The Man Cave is Alive Again! Not So Sure About BP.

2 Jun

Add to FacebookAdd to DiggAdd to Del.icio.usAdd to StumbleuponAdd to RedditAdd to BlinklistAdd to TwitterAdd to TechnoratiAdd to Yahoo BuzzAdd to Newsvine

It’s shameful how I’ve treated the Man Cave lately. More than two weeks have passed since my last post. Two weeks! And for that I am sorry guys. But I do have some good excuses, so please forgive me.

During my absence a barrage of activities have been going on in my life. My family vacationed to Collville, WA (Farthest-Town-From-A-Major-U.S.-Airport Capital of the World!), I began production of my film, and (I’ll admit) participated in some notorious Summer non-productivity.  But, as good as that all sounds, I’ll have to fill you in later. I came to WRITE! — Write some meaningful Man Cave stuff!

The specific issue I wanted to discuss was The British Petroleum (BP) Deepwater Horizon Oil Spill.

First, I want to emphasize the severity of this matter. Domestically, concerns have permeated into various market sectors. The restaurant, shipping, tourism and energy industries have all negatively responded to the now “Largest Oil Disaster In History” Gulf Coast spill. Oil residue was discovered at beach resorts across the Gulf rim, and was sadly televised washing into Florida’s tender marshlands. Shipping liners are having to circumvent expansive oil slicks, critically slowing down shipment time of essential products into the US. Restaurants have worries about the quality of  their ingredients as the fishing industry has now come under scrutiny. But the most heavily hit sector, bar none, is energy. And that is what I would like to talk about today.

Last week, President Obama called for an immediate moratorium to be placed on all offshore drilling operations in the Gulf of Mexico. Because of his announcement, companies with large exposure in the offshore drilling space (most notably Anadarko Petroleum and Transocean) began to experience significant market pressure. These company’s operations have come  close to a complete halt because of Obama’s initiative — drastically limiting their potential profits for 2010.  Investor response to this news sent some stock’s prices reeling. Understandably, instigator British Petroleum was one of the largest sliders, pulling back 38% in the 44 days since the spill’s discovery.

The President’s ambitious strategy was not the only event pressing oil equities lower. Failure by BP to adequately respond to the vast leakage and pollution seeping into the Gulf of Mexico also has governments, environmental agencies, and traders concerned. Over the weekend, British Petroleum was unsuccessful in the first counter-measure procedure, the  “topkill” approach. This method involved pumping a thick, mud-like, substance into the spill’s crevice. Earlier today, news broke that the second contingency plan, the “cap containment system,” has also failed. This was an attempt by BP to saw off the split portion of the petroleum pipe, create a level and hollow opening, then hopefully lower a cap over the opening to seal the system. Unfortunately, the saw-blade severed before it completely finished cutting through the metal petroleum pipe. The recurrence of failure has left engineers scratching their heads for a quick and effective solution. Interestingly, I saw that THE James Cameron was consulted to provide ideas for spill containment. Cameron was contacted because of his underwater filming/remote vehicle expertise, which he developed during the production of his film Titanic. Engineers believe his unique knowledge of the underwater environment could arise better methods of  counteracting the spill. I wouldn’t doubt it, after watching Avatar, I feel like this guy can do anything!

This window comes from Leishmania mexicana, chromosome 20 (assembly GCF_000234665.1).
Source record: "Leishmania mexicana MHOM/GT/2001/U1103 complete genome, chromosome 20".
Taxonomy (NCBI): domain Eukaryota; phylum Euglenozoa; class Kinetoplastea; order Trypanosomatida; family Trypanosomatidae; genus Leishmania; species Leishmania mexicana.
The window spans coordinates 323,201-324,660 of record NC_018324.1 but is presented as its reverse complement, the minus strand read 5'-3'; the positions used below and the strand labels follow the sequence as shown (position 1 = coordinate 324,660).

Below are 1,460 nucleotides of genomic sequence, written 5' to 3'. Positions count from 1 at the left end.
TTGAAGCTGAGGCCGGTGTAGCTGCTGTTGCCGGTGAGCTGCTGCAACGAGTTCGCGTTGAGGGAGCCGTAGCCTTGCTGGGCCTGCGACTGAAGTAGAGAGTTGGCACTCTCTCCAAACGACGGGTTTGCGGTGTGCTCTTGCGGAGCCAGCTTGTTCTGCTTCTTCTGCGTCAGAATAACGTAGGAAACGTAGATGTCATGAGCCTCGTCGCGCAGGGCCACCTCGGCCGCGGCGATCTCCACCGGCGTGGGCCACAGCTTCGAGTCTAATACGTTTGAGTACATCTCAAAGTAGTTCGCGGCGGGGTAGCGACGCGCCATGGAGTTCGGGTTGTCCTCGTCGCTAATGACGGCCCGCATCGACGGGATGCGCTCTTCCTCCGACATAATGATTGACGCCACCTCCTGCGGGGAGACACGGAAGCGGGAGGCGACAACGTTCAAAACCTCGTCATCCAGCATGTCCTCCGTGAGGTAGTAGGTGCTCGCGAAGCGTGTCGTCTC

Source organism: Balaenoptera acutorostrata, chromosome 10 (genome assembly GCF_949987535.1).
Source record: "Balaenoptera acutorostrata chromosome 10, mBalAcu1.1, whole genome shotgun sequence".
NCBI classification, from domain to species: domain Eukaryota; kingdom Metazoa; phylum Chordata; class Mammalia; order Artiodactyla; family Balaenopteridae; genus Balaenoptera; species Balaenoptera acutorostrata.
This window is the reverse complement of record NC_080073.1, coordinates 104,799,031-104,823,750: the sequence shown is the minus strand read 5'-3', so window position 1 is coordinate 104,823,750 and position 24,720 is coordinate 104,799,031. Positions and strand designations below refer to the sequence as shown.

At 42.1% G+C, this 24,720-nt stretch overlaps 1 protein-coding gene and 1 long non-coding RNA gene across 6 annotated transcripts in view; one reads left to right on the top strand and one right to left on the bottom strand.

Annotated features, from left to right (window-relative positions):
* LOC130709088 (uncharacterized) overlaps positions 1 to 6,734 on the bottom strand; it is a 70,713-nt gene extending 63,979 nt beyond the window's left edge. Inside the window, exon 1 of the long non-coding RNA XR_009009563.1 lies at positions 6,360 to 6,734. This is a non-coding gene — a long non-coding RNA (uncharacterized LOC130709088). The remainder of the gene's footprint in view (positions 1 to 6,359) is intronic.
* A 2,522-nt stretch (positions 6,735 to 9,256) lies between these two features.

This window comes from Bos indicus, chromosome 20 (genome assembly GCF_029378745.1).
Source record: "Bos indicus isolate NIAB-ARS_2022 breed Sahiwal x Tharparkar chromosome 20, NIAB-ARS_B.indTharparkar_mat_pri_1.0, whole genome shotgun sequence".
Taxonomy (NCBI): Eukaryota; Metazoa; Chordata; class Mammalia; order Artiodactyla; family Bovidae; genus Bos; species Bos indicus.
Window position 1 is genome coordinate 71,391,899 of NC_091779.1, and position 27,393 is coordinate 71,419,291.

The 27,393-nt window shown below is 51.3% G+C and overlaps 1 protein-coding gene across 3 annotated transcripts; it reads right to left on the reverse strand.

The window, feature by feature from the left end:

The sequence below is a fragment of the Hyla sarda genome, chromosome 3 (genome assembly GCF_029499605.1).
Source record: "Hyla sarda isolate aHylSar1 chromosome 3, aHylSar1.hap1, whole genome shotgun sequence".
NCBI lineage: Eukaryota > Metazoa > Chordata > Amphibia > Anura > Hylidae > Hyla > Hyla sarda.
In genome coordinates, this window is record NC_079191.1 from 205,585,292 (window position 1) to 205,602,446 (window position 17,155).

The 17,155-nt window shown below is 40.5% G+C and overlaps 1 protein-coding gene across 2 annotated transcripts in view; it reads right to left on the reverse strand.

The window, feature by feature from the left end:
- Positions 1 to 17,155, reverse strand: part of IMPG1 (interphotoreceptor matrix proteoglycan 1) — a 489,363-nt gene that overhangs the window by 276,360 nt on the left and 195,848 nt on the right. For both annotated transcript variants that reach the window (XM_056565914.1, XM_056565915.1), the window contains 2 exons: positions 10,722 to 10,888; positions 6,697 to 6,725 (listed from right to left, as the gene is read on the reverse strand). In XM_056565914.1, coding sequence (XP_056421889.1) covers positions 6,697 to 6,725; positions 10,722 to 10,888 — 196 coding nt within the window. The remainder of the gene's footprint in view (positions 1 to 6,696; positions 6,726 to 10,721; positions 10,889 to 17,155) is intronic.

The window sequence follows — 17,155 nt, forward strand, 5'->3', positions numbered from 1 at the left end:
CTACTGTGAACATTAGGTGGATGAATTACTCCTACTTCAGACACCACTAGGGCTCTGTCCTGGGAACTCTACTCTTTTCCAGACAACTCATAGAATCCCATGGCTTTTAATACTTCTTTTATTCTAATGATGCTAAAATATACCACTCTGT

My real disappointment is the fact British Petroleum had no clear contingency plan prepared for an issue of this proportion. It is simply unacceptable for an established, blue-chip, petroleum giant like BP to not foresee and have a solution prepared for an underwater drilling accident. Strong companies have safety-nets (contingency plans) in place for almost every potential liability. It’s hard being completely prepared for any disaster of this magnitude, but, I feel in this specific circumstance, BP is at fault. They are in the deep-sea drilling business, its not the craziest idea that an underwater oil rupture might happen!

Owners of BP’s stock, I wish I could provide you with an optimistic outlook, but I don’t think the near-future looks too bright for BP’s shares. I think any proposed solution will be hard to implement at the extreme pressure and depth occurring at the spill’s opening (roughly 5,000 feet below the ocean surface). A guest on CNBC today claimed that oil might continue to pour out of the broken system until December! DECEMBER! Think about the quantity of pollution, waste, and lost revenue if another 6 months were to pass without mitigation! Scary.

Analysts speculate BP may lose upwards of $20 Billion trying to end the melee in the Gulf.


One Response to “The Man Cave is Alive Again! Not So Sure About BP.”

  1. basement bar ideas May 23, 2013 at 10:56 PM #

    Write more, thats all I have to say. Literally, it seems as though you relied
    on the video to make your point. You obviously know what youre talking about, why waste your intelligence on
    just posting videos to your weblog when you
    could be giving us something enlightening to read?

Leave a Reply

Fill in your details below or click an icon to log in: Logo

You are commenting using your account. Log Out /  Change )

Google+ photo

You are commenting using your Google+ account. Log Out /  Change )

Twitter picture

You are commenting using your Twitter account. Log Out /  Change )

Facebook photo

You are commenting using your Facebook account. Log Out /  Change )


Connecting to %s

%d bloggers like this: